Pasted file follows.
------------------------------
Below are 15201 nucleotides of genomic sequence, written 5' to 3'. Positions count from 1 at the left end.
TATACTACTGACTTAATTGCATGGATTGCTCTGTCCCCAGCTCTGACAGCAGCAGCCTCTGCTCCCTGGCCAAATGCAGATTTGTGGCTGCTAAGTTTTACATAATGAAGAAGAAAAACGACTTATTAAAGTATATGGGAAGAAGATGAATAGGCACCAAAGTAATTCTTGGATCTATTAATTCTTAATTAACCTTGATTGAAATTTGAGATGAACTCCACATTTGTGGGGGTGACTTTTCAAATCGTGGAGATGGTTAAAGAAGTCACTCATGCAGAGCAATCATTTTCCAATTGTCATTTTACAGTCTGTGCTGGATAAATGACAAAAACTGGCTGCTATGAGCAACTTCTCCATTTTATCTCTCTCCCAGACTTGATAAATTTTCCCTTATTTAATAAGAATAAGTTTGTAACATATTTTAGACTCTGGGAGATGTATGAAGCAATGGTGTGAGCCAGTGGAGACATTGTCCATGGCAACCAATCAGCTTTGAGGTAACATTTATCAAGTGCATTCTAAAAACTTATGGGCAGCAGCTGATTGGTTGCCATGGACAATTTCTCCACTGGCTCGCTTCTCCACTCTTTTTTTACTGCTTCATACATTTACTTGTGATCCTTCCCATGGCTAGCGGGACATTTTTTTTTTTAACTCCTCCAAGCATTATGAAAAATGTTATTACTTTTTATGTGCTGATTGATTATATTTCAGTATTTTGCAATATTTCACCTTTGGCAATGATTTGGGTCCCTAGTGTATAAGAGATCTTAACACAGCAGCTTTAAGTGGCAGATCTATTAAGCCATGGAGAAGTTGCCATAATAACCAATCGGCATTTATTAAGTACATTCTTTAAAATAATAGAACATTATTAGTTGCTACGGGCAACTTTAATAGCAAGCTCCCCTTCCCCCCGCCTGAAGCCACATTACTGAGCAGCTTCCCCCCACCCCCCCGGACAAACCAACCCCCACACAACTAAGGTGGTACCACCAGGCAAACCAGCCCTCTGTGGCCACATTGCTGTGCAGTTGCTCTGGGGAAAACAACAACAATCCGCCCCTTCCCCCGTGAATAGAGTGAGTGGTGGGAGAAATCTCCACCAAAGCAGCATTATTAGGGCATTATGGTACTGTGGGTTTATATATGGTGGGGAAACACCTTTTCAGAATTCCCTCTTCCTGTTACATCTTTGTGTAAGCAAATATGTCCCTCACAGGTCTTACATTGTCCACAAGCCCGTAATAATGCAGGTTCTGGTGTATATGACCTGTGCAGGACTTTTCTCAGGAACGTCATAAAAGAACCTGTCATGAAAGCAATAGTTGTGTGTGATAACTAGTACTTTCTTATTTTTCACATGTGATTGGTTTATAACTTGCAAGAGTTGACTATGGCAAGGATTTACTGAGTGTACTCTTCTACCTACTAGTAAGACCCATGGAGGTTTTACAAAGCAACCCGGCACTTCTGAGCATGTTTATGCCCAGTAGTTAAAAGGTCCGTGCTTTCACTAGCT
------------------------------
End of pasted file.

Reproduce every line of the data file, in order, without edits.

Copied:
Below are 15201 nucleotides of genomic sequence, written 5' to 3'. Positions count from 1 at the left end.
TATACTACTGACTTAATTGCATGGATTGCTCTGTCCCCAGCTCTGACAGCAGCAGCCTCTGCTCCCTGGCCAAATGCAGATTTGTGGCTGCTAAGTTTTACATAATGAAGAAGAAAAACGACTTATTAAAGTATATGGGAAGAAGATGAATAGGCACCAAAGTAATTCTTGGATCTATTAATTCTTAATTAACCTTGATTGAAATTTGAGATGAACTCCACATTTGTGGGGGTGACTTTTCAAATCGTGGAGATGGTTAAAGAAGTCACTCATGCAGAGCAATCATTTTCCAATTGTCATTTTACAGTCTGTGCTGGATAAATGACAAAAACTGGCTGCTATGAGCAACTTCTCCATTTTATCTCTCTCCCAGACTTGATAAATTTTCCCTTATTTAATAAGAATAAGTTTGTAACATATTTTAGACTCTGGGAGATGTATGAAGCAATGGTGTGAGCCAGTGGAGACATTGTCCATGGCAACCAATCAGCTTTGAGGTAACATTTATCAAGTGCATTCTAAAAACTTATGGGCAGCAGCTGATTGGTTGCCATGGACAATTTCTCCACTGGCTCGCTTCTCCACTCTTTTTTTACTGCTTCATACATTTACTTGTGATCCTTCCCATGGCTAGCGGGACATTTTTTTTTTTAACTCCTCCAAGCATTATGAAAAATGTTATTACTTTTTATGTGCTGATTGATTATATTTCAGTATTTTGCAATATTTCACCTTTGGCAATGATTTGGGTCCCTAGTGTATAAGAGATCTTAACACAGCAGCTTTAAGTGGCAGATCTATTAAGCCATGGAGAAGTTGCCATAATAACCAATCGGCATTTATTAAGTACATTCTTTAAAATAATAGAACATTATTAGTTGCTACGGGCAACTTTAATAGCAAGCTCCCCTTCCCCCCGCCTGAAGCCACATTACTGAGCAGCTTCCCCCCACCCCCCCGGACAAACCAACCCCCACACAACTAAGGTGGTACCACCAGGCAAACCAGCCCTCTGTGGCCACATTGCTGTGCAGTTGCTCTGGGGAAAACAACAACAATCCGCCCCTTCCCCCGTGAATAGAGTGAGTGGTGGGAGAAATCTCCACCAAAGCAGCATTATTAGGGCATTATGGTACTGTGGGTTTATATATGGTGGGGAAACACCTTTTCAGAATTCCCTCTTCCTGTTACATCTTTGTGTAAGCAAATATGTCCCTCACAGGTCTTACATTGTCCACAAGCCCGTAATAATGCAGGTTCTGGTGTATATGACCTGTGCAGGACTTTTCTCAGGAACGTCATAAAAGAACCTGTCATGAAAGCAATAGTTGTGTGTGATAACTAGTACTTTCTTATTTTTCACATGTGATTGGTTTATAACTTGCAAGAGTTGACTATGGCAAGGATTTACTGAGTGTACTCTTCTACCTACTAGTAAGACCCATGGAGGTTTTACAAAGCAACCCGGCACTTCTGAGCATGTTTATGCCCAGTAGTTAAAAGGTCCGTGCTTTCACTAGCT